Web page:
I’ve been slack with the music over the last few weeks. Had a few other things on my mind, I guess. However, I did pretty much promise 52 tunes over 52 weeks, which means that tonight you get not one, not two, but three tunes from 1983 to make up for it. Huzzah!
Back when we last left this series, on February 19, the #1 song 30 years earlier was “Baby Come to Me,” an R&B duet by Patti Austin and James Ingram. They held the top spot for two consecutive weeks.
Meanwhile, however, the first hit from a new British band was starting its rise up the charts. That song was “Do You Really Want to Hurt Me,” from Kissing to be Clever, the debut album of Culture Club. After their first two singles failed to chart, this release became a global #1 hit, although it peaked at #2 on the Billboard chart in the U.S. The reggae-ish “Do You Really Want to Hurt Me” thrust the New Wave band with their androgynous, cross-dressing front man Boy George into the mainstream.
After two weeks topping the charts, Austin and Ingram were displaced by another R&B hit. This one is likely more familiar: “Billie Jean,” by the one and only Michael Jackson. Really, what more need be said?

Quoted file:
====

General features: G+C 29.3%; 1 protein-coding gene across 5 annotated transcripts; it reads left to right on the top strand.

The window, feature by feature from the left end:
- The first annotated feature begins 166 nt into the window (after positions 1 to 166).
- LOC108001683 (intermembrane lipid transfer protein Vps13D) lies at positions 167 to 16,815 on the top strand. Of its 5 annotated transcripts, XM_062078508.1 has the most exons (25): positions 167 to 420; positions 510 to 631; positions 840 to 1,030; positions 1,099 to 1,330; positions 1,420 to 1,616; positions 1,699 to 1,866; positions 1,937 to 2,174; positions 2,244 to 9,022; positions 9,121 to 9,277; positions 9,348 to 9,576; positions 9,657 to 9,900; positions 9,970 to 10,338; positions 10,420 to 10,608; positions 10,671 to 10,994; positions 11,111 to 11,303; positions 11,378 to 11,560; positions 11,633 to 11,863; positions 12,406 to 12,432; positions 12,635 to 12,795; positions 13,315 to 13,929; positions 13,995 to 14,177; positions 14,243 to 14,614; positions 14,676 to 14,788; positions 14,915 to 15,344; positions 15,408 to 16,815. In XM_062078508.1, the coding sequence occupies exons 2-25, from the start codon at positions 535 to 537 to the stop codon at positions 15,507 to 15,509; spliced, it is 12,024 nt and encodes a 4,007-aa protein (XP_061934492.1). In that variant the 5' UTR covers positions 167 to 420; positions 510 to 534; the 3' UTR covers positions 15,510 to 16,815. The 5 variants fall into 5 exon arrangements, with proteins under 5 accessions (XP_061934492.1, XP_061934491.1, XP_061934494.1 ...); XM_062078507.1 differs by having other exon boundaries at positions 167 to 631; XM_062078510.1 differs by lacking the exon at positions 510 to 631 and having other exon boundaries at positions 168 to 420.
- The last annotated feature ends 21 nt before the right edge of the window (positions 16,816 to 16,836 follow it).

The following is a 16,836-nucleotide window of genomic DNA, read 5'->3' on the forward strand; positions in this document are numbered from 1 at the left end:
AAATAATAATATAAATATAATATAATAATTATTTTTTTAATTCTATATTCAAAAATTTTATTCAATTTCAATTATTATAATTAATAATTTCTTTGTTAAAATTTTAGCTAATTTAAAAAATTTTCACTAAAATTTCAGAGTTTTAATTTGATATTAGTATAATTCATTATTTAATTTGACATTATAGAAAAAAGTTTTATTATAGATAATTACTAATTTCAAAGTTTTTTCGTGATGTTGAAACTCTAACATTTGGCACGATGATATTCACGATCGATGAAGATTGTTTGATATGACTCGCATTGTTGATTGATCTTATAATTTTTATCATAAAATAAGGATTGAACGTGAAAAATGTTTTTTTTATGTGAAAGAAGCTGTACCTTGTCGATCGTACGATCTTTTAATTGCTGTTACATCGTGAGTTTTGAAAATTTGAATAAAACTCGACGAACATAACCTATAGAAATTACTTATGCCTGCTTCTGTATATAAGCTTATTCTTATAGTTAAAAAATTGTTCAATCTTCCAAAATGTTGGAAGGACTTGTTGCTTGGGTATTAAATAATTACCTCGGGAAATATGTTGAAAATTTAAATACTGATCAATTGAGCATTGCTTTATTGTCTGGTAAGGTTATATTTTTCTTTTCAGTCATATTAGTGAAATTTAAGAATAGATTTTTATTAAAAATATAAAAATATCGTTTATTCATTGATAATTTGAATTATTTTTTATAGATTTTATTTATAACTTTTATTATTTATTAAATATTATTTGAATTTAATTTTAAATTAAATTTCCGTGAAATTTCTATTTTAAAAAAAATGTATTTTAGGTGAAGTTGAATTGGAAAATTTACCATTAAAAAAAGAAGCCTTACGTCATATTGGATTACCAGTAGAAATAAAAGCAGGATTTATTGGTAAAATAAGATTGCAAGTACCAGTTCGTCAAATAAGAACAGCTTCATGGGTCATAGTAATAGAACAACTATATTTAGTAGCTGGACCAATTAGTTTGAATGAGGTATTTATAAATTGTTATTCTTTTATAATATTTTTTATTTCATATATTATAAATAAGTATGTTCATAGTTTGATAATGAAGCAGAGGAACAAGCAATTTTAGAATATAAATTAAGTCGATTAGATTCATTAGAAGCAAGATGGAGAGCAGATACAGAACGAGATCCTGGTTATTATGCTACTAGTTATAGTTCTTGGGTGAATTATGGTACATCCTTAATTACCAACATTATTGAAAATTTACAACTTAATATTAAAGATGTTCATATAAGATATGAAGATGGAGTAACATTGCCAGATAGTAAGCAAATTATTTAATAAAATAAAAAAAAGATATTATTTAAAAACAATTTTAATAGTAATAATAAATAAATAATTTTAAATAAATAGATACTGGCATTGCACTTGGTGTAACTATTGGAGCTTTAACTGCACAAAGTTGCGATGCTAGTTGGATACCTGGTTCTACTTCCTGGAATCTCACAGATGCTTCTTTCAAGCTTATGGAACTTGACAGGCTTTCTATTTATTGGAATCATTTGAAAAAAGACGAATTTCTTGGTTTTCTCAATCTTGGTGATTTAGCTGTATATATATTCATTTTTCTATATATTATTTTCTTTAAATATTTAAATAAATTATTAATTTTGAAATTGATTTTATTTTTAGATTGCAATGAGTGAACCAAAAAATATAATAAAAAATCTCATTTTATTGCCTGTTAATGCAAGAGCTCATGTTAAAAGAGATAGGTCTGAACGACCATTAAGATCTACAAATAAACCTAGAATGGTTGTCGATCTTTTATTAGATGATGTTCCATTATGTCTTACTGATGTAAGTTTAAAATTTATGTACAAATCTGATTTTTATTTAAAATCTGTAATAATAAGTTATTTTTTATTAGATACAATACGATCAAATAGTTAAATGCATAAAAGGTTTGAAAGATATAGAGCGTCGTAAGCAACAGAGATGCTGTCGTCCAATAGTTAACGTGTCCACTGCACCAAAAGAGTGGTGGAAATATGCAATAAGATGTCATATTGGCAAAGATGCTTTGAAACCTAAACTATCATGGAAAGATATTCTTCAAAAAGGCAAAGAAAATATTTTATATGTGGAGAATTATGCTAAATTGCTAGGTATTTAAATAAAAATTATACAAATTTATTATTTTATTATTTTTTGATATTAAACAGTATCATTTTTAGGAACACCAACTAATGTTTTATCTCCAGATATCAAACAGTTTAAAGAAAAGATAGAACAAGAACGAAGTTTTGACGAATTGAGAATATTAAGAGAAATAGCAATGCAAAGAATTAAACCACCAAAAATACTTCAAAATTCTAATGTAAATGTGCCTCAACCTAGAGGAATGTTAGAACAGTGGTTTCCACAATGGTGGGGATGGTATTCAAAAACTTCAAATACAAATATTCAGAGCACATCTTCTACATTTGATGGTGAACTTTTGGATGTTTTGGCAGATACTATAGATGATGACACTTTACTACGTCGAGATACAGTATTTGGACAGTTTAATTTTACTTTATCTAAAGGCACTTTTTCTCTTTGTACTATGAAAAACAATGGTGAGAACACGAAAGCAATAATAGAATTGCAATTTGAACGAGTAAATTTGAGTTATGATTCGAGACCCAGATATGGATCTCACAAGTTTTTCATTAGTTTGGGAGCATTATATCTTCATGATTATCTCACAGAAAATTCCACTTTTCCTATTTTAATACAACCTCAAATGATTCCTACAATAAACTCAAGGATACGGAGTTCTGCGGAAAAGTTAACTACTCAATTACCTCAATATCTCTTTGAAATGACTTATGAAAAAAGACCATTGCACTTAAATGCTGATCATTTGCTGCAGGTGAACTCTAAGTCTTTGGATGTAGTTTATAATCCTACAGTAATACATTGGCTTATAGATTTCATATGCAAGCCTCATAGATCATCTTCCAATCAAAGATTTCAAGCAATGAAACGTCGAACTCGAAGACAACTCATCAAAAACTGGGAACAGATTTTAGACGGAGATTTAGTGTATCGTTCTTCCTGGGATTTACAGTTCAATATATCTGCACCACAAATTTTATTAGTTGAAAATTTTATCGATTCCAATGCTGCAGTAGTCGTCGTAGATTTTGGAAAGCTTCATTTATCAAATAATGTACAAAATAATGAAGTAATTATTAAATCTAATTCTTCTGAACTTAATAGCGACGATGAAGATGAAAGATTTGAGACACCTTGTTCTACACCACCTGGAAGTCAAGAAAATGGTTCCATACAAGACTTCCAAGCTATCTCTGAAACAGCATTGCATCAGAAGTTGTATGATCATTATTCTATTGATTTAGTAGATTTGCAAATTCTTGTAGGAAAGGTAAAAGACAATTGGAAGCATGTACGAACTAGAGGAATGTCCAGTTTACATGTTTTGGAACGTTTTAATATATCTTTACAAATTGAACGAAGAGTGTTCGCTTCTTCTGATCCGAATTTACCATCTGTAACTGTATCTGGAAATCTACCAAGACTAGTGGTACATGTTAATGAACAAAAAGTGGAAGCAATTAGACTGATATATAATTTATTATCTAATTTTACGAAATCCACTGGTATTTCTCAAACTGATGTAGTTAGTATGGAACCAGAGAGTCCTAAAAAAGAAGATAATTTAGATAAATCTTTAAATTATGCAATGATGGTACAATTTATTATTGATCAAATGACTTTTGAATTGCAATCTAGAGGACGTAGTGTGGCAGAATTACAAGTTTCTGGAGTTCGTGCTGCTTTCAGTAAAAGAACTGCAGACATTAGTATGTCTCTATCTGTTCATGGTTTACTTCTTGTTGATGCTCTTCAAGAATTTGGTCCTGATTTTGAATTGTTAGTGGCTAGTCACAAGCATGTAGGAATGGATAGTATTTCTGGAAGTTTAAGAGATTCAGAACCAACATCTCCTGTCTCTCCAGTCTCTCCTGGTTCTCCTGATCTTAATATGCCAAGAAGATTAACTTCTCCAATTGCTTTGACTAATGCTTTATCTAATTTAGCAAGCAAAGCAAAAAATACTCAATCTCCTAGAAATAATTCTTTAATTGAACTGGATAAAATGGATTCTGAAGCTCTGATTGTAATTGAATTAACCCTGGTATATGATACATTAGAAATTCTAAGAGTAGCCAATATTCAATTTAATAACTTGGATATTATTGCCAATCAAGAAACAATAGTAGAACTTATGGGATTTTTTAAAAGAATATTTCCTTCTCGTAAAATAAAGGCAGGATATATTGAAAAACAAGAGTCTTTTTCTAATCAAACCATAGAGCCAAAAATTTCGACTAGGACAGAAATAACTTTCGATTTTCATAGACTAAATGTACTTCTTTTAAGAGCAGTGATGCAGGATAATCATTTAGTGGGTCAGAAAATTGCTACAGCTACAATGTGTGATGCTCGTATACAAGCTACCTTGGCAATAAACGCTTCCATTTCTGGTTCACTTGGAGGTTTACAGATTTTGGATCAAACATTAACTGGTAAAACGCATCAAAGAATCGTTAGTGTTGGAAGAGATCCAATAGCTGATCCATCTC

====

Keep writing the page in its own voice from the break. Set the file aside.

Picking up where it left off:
“Billie Jean” spent 7 weeks at the top of the Billboard Hot 100.
Journey were not exactly an 80s’ band, as they arguably had their best success in the late 1970s. This is not to say they didn’t have some major success in the 1980s; in fact, their best-known song, “Don’t Stop Believin'” was a 1982 hit, and the 1983 album Frontiers was one of their highest charting. The lead single from Frontiers was the rocker “Separate Ways (Worlds Apart)”:
The video for “Separate Ways” has gained a reputation as one of the worst ever, particularly for the instrument miming and the dated fashion. Really, it just doesn’t make any sense to me.
Thanks to the success of Frontiers, Journey became one of the few rock bands to have their own licensed arcade game. The background music during gameplay was a loop of “Separate Ways.” Coincidentally, or perhaps not, Midway Games also manufactured the (considerably more successful) movie tie-in games Tron and Discs of Tron—and “Separate Ways” has a prominent place in the arcade scene in 2010’s Tron: Legacy.